A podcast about the books you've been meaning to read. Updates Mondays.

Overdue is a podcast about the books you've been meaning to read. Join Andrew and Craig each week as they tackle a new title from their backlog. Classic literature, obscure plays, goofy murder mysteries: they'll read it all, one overdue book at a time.


Episode 290 - Charlotte's Web, by E.B. White

E.B. White's Charlotte's Web is a beloved classic for plenty of reasons. It's got bloodthirsty spiders, hungry hungry rats, and some terrific, radiant, humble pig named Wilbur. But somehow Craig hadn't read it until THIS WEEK.

Other talking points include: otter tacos, animal sentience, and the saddest feelings anyone's ever felt about a spider.

Episode 288 - The Time Traveler's Wife, by Audrey Niffenegger

Audrey Niffenegger's novel The Time Traveler's Wife is equal parts romance and sci-fi. It's a love story about the limits of free will and the power of destiny. It is also a way hornier book than we gave it credit for.

Talking points include James Cameron's avatar, time-travelling hi-jinks, and chrono-impairment as a metaphor for absence, loss, and the gravitational pull of love.

Episode 286 - Kindred, by Octavia Butler

Octavia Butler’s Kindred is ostensibly a sci-fi/fantasy novel about time travel, but it also draws heavily from the tradition of first-person slave narratives. Butler’s characters, whether white slaveowners, the slaves themselves, or the time travelers in between are all allowed ample nuance, even as Butler puts the brutality and inhumanity of the era on full display.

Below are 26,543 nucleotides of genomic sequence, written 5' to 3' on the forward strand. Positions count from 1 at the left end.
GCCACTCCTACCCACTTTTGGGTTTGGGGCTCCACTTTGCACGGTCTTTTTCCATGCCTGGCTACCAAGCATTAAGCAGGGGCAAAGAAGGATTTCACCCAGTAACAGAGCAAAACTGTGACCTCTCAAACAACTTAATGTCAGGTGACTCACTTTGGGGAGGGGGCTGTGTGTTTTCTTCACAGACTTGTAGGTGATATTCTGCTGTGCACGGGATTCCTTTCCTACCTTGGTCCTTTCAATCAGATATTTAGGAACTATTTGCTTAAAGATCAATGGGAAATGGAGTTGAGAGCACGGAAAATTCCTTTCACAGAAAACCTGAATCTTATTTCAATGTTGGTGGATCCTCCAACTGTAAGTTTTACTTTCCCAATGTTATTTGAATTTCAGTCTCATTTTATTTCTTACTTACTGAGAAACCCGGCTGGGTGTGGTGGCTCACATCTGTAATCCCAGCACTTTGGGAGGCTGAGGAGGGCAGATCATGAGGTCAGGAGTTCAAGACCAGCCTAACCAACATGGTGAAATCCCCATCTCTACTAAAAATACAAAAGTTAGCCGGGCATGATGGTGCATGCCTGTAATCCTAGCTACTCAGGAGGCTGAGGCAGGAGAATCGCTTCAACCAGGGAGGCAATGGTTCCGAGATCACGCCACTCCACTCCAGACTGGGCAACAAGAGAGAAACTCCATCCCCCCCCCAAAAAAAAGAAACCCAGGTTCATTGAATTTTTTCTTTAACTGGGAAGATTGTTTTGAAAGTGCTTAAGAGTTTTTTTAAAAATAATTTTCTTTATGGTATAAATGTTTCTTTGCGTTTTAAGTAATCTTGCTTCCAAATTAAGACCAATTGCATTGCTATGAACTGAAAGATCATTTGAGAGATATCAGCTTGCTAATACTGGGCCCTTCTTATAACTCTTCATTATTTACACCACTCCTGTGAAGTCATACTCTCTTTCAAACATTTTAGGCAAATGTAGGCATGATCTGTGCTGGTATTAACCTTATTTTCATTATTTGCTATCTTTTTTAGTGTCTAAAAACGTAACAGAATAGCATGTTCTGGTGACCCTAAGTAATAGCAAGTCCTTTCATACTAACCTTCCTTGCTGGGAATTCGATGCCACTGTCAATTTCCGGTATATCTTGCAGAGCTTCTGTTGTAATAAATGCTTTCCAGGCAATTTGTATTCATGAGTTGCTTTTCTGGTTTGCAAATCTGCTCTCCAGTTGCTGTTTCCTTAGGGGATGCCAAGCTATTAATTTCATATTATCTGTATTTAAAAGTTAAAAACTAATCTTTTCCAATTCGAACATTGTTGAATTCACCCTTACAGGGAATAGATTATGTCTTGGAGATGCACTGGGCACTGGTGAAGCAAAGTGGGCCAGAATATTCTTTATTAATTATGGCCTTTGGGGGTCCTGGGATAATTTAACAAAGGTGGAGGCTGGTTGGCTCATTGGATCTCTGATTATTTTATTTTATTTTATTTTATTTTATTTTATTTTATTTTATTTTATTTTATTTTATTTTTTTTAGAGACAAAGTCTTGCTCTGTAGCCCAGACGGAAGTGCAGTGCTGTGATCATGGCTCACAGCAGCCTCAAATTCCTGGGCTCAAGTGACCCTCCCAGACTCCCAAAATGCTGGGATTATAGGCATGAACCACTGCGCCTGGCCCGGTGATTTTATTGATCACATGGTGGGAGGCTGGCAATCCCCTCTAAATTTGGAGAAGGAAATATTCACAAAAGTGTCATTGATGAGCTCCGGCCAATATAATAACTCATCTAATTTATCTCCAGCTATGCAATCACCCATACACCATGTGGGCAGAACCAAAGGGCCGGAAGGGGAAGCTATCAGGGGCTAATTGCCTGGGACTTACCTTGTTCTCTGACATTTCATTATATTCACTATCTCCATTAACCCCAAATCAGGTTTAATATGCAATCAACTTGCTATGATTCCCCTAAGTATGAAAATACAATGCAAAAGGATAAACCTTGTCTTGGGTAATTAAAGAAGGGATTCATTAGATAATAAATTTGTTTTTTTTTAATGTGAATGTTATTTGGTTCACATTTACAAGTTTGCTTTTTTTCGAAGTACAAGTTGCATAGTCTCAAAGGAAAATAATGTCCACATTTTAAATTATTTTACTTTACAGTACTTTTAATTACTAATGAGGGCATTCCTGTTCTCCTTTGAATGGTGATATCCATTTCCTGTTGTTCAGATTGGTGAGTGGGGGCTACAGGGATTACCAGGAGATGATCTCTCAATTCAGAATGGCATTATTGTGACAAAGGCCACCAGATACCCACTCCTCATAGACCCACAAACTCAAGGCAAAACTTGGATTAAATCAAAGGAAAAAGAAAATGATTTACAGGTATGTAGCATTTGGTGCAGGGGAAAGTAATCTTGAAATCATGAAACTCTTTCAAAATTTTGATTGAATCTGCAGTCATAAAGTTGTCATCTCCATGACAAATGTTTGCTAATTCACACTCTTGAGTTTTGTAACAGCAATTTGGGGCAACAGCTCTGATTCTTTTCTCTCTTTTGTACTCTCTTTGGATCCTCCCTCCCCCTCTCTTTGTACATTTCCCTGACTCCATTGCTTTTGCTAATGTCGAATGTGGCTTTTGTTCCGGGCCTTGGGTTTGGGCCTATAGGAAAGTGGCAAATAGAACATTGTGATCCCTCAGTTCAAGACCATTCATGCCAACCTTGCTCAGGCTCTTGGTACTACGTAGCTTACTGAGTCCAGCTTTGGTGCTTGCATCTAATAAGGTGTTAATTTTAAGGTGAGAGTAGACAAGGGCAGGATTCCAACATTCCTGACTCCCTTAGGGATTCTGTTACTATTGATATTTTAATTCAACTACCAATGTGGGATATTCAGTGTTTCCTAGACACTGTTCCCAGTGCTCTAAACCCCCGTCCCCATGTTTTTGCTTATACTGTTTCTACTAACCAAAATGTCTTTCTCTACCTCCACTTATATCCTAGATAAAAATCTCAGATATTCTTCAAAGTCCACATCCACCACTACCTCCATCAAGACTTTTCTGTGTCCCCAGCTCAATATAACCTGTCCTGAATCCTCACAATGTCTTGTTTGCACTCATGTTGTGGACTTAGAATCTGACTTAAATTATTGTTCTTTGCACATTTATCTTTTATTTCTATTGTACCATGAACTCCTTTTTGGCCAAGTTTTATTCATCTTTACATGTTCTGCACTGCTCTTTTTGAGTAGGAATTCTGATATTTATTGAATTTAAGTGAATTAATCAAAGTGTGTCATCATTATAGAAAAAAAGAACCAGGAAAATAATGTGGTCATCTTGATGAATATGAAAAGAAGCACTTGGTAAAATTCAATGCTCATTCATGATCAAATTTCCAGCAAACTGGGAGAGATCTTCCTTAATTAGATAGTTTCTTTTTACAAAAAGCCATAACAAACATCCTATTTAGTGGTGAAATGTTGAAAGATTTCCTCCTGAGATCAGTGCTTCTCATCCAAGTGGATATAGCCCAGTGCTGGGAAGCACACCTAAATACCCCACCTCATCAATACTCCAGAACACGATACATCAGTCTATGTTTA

Episode 285: The Fifth Season, by N.K. Jemisin

Spring, Summer, Fall, Winter and...then what? N.K. Jemisin's award-winning novel The Fifth Season kicks off her The Broken Earth trilogy with a tale about serial apocalypses and oppressed earth mages. SPOILER ALERT: We talk about a critical plot point about 40-45 minutes in.

Other talking points include: anniversaries, Super Nintendo RPGs, and internet trolls.

Episode 284: Americanah, by Chimamanda Ngozi Adichie

Chimamanda Ngozi Adichie's Americanah is about a lot of things—it's a love story, it's an immigrant story, it's a story about the Obama moment—but it has the most to say about race. It's about being black in America, but not from the perspective of a black American. It's about how race works in different cultures, and among different people from the same culture. It's about hair. And it's a fascinating read, every step of the way.

Episode 283: Salvage the Bones, by Jesmyn Ward

Jesmyn Ward's second novel Salvage the Bones is the story of a family in rural Mississippi in the twelve days leading up to Hurricane Katrina's landfall. Equal parts intimate and mythic in proportion, Salvage the Bones is a moving portrait of perseverance.

Join us for a discussion of feline biological warfare, Medea Medea Medea, and unfortunate canines.

Episode 281: The Satanic Verses, by Salman Rushdie

Salman Rushdie's The Satanic Verses may be the first book we've covered to have caused a full-blown International Incident. Rushdie's notorious fourth novel tackles issues of immigration, identity and revelation, but it's the passages inspired by the life of the prophet Muhammad that sparked the most outrage.

Join us for a conversation about haunting decisions, amazing transformations, and Andrew's terrible stance on pineapple and pizza.